Ryan Zimmerman
Ryan Zimmerman
33-Year-Old First Baseman1B
Washington Nationals
2018 Fantasy Outlook
Zimmerman was an endgame consideration in most mixed leagues last season, but he turned out to be a tremendous value for the owners who took the late flier. Underneath his disappointing 2016 numbers was a player who was near the top of the exit velocity leaderboards, which prompted a series of adjustments designed to help him generate a better launch angle. Those changes, paired with improved health, allowed Zimmerman to swat a career-high 36 homers -- the same number he hit in the previous three seasons combined -- while he delivered a .303/.358/.573 line en route to the best OPS (.930) of his career. Amazingly, his plate discipline and batted-ball profile barely changed, although his strikeout rate jumped above 25 percent in the second half. Buy into the skills, but it would be prudent to alter the playing time volume expectations based on the myriad of injuries that have impacted him throughout his career as Zimmerman has averaged 112 games played annually since the start of 2013. Read Past Outlooks
RANKSFrom Preseason
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$Signed a six-year, $100 million contract extension with the Nationals in February of 2012. Contract includes $18 million team option ($2 million buyout) for 2020.
Hits bench Sunday
1BWashington Nationals
September 23, 2018
Zimmerman is not starting Sunday against the Mets.
Zimmerman hits the bench after a run of six starts. Mark Reynolds will enter the lineup as the Nationals' first baseman.
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Batting Stats
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Left/Right Batting Splits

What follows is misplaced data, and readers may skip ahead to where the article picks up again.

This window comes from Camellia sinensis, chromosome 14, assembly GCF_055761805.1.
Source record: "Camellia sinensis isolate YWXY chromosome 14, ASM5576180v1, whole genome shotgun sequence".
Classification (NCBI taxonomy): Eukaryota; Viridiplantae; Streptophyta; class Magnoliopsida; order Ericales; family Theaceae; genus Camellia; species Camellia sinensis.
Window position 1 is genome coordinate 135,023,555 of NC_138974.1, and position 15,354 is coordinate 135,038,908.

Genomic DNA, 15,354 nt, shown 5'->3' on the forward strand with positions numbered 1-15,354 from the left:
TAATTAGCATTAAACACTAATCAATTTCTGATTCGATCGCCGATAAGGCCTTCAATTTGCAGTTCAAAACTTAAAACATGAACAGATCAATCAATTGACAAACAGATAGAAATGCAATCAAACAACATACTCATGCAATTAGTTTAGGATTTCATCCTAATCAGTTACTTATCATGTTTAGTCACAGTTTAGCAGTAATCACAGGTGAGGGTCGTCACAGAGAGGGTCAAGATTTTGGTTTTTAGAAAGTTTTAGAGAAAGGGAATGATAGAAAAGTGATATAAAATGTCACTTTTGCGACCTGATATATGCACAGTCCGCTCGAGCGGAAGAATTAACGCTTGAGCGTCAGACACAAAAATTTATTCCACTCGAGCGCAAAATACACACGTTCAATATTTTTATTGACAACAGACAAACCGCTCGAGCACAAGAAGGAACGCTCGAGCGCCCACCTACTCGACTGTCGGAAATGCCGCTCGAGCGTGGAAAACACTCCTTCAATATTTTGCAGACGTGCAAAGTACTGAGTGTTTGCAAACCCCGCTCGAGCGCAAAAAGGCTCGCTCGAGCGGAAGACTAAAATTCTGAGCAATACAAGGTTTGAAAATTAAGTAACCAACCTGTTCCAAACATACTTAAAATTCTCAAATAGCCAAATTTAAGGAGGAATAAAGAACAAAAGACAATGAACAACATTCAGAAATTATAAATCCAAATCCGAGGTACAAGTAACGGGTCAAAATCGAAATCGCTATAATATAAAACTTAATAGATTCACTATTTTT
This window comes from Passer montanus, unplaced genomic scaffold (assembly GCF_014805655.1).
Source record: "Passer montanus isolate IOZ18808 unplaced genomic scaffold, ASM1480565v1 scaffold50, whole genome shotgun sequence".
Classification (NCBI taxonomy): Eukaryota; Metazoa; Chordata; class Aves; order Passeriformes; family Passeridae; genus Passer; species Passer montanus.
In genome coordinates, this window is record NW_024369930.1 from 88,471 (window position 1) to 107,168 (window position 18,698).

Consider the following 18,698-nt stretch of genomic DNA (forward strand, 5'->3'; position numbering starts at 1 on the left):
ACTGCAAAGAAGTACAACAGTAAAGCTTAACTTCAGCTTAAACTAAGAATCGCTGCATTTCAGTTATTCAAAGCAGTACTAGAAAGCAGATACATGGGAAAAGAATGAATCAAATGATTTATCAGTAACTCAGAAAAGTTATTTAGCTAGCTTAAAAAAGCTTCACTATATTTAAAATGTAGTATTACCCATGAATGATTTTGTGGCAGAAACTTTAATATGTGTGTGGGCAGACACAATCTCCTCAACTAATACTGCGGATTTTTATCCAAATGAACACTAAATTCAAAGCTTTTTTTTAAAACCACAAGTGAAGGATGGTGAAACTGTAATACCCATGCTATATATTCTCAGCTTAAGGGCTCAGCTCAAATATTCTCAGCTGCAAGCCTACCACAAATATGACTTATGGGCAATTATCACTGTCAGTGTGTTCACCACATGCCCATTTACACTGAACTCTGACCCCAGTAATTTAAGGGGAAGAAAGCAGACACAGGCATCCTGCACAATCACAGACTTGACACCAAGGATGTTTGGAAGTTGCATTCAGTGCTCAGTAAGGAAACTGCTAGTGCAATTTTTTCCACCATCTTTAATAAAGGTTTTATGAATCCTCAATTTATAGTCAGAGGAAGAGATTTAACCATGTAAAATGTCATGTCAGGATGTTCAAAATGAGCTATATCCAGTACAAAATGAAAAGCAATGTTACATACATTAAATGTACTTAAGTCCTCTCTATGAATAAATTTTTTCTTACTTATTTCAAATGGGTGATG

Since 2016
Since 2016vs Left .954 324 51 19 58 1 .302 .373 .580
Since 2016vs Right .765 1028 129 45 145 5 .254 .307 .457
2018vs Left 1.130 82 13 5 16 0 .377 .463 .667
2018vs Right .733 227 17 8 33 1 .231 .291 .442
2017vs Left 1.038 143 22 10 30 0 .331 .385 .654
2017vs Right .895 433 68 26 78 1 .295 .349 .547
2016vs Left .683 99 16 4 12 1 .200 .283 .400
2016vs Right .632 368 44 11 34 3 .222 .269 .363
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Home/Away Batting Splits
Since 2016
OPS at Home
OPS on Road
OPS at Home
OPS on Road
Since 2016Home .819 658 84 35 101 3 .265 .324 .495
Since 2016Away .799 694 96 29 102 3 .266 .323 .476
2018Home .778 151 14 7 25 0 .237 .311 .467
2018Away .889 158 16 6 24 1 .296 .361 .528
2017Home 1.041 276 48 19 54 1 .345 .399 .643
2017Away .829 300 42 17 54 0 .265 .320 .509
2016Home .582 231 22 9 22 2 .189 .242 .340
2016Away .701 236 38 6 24 2 .247 .301 .400
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Stat Review
How does Ryan Zimmerman compare to other hitters?
This section compares his stats with all batting seasons from the previous three seasons (minimum 400 plate appearances). The bar represents the player's percentile rank. For example, if the bar is halfway across, then the player falls into the 50th percentile for that stat and it would be considered average.